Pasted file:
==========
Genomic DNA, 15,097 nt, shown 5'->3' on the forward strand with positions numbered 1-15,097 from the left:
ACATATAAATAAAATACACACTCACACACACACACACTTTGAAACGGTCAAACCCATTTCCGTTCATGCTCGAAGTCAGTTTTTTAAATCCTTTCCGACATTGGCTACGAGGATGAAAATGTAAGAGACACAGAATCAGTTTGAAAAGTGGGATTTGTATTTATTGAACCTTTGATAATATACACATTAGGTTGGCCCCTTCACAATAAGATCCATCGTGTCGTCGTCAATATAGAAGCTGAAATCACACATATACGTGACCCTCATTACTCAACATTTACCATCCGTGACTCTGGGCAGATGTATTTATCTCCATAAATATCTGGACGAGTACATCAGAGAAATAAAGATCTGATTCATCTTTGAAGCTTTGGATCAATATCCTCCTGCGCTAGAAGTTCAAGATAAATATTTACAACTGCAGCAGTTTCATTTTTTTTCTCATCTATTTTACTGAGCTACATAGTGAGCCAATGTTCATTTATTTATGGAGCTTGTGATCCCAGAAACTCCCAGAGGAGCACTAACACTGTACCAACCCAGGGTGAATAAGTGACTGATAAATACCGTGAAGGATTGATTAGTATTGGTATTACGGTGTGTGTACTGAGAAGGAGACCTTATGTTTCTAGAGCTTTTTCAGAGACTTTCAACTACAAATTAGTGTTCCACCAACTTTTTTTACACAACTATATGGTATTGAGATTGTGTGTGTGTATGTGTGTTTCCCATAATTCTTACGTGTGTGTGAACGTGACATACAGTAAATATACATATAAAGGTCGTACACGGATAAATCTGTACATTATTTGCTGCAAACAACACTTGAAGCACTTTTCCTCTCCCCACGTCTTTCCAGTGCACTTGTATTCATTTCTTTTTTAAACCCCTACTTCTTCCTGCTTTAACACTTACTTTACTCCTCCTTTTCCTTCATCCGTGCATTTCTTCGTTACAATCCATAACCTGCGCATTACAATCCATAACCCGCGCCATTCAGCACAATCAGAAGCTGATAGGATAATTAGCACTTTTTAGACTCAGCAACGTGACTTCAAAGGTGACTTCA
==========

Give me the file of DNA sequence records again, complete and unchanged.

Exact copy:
Genomic DNA, 15,097 nt, shown 5'->3' on the forward strand with positions numbered 1-15,097 from the left:
ACATATAAATAAAATACACACTCACACACACACACACTTTGAAACGGTCAAACCCATTTCCGTTCATGCTCGAAGTCAGTTTTTTAAATCCTTTCCGACATTGGCTACGAGGATGAAAATGTAAGAGACACAGAATCAGTTTGAAAAGTGGGATTTGTATTTATTGAACCTTTGATAATATACACATTAGGTTGGCCCCTTCACAATAAGATCCATCGTGTCGTCGTCAATATAGAAGCTGAAATCACACATATACGTGACCCTCATTACTCAACATTTACCATCCGTGACTCTGGGCAGATGTATTTATCTCCATAAATATCTGGACGAGTACATCAGAGAAATAAAGATCTGATTCATCTTTGAAGCTTTGGATCAATATCCTCCTGCGCTAGAAGTTCAAGATAAATATTTACAACTGCAGCAGTTTCATTTTTTTTCTCATCTATTTTACTGAGCTACATAGTGAGCCAATGTTCATTTATTTATGGAGCTTGTGATCCCAGAAACTCCCAGAGGAGCACTAACACTGTACCAACCCAGGGTGAATAAGTGACTGATAAATACCGTGAAGGATTGATTAGTATTGGTATTACGGTGTGTGTACTGAGAAGGAGACCTTATGTTTCTAGAGCTTTTTCAGAGACTTTCAACTACAAATTAGTGTTCCACCAACTTTTTTTACACAACTATATGGTATTGAGATTGTGTGTGTGTATGTGTGTTTCCCATAATTCTTACGTGTGTGTGAACGTGACATACAGTAAATATACATATAAAGGTCGTACACGGATAAATCTGTACATTATTTGCTGCAAACAACACTTGAAGCACTTTTCCTCTCCCCACGTCTTTCCAGTGCACTTGTATTCATTTCTTTTTTAAACCCCTACTTCTTCCTGCTTTAACACTTACTTTACTCCTCCTTTTCCTTCATCCGTGCATTTCTTCGTTACAATCCATAACCTGCGCATTACAATCCATAACCCGCGCCATTCAGCACAATCAGAAGCTGATAGGATAATTAGCACTTTTTAGACTCAGCAACGTGACTTCAAAGGTGACTTCA